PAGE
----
FEWS NET predicts food insecurity in Sudan

Washington DC
March 25, 2018 (Radio Dabanga)

Poor rainfall and high food prices will lead to food insecurity through September, says the Famine Early Warning Systems Network (FEWS NET).

According to the latest FEWS NET Food Security Outlook report, food security levels are expected to reach emergency levels among displaced people living in areas controlled by the Sudan People’s Liberation Movement-North (SPLM-N) in South Kordofan between June and September.

People in parts of Kassala and North Darfur, which were affected by poor rains in 2017, and displaced in some parts of Darfur’s Jebel Marra —where aid organizations are unable to access—will face crisis levels of food security through September, the UN Office for the Coordination of Humanitarian Affairs (OCHA) in Sudan quotes FEWS NET in its latest biweekly bulletin.

Overall, most parts of the country will likely remain in minimal or stressed levels of food security between February and September this year, following above-average 2017-18 harvests.

The joint Annual Crop and Food Supply Assessment Mission released in February 2018 estimates Sudan’s national 2017-18 cereal production at approximately 5.2 million metric tons. This is approximately 10 per cent higher than the recent five-year average, but nearly 40 per cent lower than above-average 2016-17 harvest.

Very poor seasonal rains in northern Kassala, northern El Gedaref, and parts of North Darfur and North Kordofan have led to a sharply reduced local crop production and regeneration of pastoral lands, FEWS NET states.

The Network as well points to the lifting of wheat subsidies and devaluation of the Sudanese currency in early January that led to significant price increases for key food and non-food items.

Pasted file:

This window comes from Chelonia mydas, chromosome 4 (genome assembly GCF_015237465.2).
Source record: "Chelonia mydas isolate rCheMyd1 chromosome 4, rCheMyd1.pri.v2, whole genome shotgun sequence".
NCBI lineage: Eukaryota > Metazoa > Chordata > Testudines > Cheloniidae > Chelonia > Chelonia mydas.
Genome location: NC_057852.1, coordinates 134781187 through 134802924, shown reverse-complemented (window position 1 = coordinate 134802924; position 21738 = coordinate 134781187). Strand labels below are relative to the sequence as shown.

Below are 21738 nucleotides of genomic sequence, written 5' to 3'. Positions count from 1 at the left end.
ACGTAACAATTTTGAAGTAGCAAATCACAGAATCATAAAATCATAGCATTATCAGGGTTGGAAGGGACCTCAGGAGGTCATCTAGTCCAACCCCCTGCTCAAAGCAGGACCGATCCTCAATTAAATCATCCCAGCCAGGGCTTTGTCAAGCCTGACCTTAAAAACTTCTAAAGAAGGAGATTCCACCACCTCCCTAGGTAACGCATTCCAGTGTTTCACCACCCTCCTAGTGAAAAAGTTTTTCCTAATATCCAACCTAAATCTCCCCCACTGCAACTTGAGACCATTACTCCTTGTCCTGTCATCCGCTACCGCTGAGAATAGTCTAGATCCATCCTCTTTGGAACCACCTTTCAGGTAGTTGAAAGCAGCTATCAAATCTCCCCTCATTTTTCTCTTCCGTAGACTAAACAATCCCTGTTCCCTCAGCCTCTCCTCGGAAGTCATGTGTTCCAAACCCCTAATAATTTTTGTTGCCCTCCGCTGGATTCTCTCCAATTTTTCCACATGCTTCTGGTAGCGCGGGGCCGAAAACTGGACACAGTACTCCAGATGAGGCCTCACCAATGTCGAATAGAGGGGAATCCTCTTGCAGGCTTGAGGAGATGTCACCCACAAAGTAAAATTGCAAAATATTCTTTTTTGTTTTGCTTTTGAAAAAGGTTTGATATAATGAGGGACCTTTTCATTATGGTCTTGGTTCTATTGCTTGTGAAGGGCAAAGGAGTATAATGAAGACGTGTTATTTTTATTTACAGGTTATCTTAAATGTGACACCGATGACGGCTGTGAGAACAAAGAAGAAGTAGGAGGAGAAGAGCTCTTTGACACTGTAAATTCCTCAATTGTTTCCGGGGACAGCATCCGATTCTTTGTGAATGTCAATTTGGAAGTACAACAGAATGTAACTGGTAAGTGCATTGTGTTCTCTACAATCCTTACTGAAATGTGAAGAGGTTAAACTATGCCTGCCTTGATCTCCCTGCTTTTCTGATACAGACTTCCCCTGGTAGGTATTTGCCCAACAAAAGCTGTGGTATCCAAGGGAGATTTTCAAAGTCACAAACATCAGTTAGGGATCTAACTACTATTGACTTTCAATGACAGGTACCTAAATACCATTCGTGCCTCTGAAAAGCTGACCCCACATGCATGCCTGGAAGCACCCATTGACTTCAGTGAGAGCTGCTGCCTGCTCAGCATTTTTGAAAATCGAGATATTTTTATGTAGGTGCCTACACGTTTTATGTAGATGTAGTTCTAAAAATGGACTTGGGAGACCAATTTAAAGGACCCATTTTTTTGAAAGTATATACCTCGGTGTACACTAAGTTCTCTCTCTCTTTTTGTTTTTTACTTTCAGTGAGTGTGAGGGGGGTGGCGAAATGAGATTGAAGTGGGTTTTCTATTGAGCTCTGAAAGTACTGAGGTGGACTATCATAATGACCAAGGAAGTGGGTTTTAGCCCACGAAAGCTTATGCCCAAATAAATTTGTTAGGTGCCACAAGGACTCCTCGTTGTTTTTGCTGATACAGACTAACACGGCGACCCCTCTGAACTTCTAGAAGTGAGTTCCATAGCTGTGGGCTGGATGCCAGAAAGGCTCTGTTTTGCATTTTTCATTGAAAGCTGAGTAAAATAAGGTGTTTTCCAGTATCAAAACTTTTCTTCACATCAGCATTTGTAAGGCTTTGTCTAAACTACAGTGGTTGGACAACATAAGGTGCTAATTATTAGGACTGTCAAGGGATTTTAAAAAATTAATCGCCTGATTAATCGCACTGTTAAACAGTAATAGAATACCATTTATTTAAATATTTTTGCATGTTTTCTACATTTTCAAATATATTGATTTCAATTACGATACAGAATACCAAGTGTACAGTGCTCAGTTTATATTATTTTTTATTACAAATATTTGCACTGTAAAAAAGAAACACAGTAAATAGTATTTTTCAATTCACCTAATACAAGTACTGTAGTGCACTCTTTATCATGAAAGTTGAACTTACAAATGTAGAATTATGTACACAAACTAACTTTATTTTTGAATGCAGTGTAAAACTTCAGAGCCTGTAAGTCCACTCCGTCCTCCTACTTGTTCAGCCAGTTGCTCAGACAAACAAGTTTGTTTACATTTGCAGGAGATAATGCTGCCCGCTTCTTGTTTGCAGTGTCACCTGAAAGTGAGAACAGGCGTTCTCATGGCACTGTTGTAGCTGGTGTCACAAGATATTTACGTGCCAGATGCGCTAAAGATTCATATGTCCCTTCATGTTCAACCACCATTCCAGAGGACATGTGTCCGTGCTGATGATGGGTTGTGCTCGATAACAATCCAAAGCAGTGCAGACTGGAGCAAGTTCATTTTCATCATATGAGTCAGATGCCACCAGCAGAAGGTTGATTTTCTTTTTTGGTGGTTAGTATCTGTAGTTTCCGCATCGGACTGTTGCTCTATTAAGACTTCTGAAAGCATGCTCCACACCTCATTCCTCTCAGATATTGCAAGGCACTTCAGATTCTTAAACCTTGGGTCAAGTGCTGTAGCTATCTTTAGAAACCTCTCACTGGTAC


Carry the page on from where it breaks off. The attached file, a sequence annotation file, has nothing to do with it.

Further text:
Prices for key staple foods, such as locally produced sorghum and imported wheat, increased on average by 35 percent between December and January. According to the Sudan’s Central Bureau of Statistics (CBS), inflation in Sudan increased sharply from 25 percent in December to 52 percent in January.

Wheat subsidies lifted

Earlier this month however, the UN Food and Agriculture Organisation (FAO) reported in its Food Price Monitoring Bulletin that prices of wheat, sorghum, and millet, the main staples in Sudan, rose sharply for the third consecutive month in January.

The increase in prices was driven by the removal of wheat subsidies under the new budget of 2018, which increased the demand for millet and sorghum as substitutes for wheat, the food agency stated. The strong depreciation of the local currency in the parallel forex market was another cause.

FAO warned that substantial crop production shortfalls in a number of areas will contribute to further cereal price increases.


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